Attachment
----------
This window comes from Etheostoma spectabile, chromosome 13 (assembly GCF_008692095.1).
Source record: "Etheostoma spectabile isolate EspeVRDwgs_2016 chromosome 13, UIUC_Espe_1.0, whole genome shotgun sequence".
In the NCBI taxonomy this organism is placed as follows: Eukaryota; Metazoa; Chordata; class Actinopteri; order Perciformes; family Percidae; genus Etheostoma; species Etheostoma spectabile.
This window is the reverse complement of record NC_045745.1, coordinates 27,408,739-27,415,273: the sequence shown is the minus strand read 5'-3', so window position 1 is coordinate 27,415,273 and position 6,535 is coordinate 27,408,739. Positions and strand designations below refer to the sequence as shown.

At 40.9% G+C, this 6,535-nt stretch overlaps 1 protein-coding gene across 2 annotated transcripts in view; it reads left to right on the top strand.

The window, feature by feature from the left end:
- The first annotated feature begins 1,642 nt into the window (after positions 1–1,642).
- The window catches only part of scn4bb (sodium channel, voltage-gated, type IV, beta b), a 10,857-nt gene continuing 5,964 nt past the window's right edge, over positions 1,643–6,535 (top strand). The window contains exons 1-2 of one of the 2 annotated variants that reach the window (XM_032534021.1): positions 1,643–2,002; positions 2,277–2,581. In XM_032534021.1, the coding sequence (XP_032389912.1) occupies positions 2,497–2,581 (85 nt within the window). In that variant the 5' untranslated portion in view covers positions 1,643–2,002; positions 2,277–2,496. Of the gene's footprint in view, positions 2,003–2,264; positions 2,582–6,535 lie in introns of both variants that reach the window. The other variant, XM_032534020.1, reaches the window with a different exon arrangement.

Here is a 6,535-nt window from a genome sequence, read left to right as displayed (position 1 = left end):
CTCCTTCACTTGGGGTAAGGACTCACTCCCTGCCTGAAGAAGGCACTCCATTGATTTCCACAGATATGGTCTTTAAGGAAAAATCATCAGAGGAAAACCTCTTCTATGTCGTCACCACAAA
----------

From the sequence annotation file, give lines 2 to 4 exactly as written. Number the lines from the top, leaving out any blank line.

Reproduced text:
Source record: "Etheostoma spectabile isolate EspeVRDwgs_2016 chromosome 13, UIUC_Espe_1.0, whole genome shotgun sequence".
In the NCBI taxonomy this organism is placed as follows: Eukaryota; Metazoa; Chordata; class Actinopteri; order Perciformes; family Percidae; genus Etheostoma; species Etheostoma spectabile.
This window is the reverse complement of record NC_045745.1, coordinates 27,408,739-27,415,273: the sequence shown is the minus strand read 5'-3', so window position 1 is coordinate 27,415,273 and position 6,535 is coordinate 27,408,739. Positions and strand designations below refer to the sequence as shown.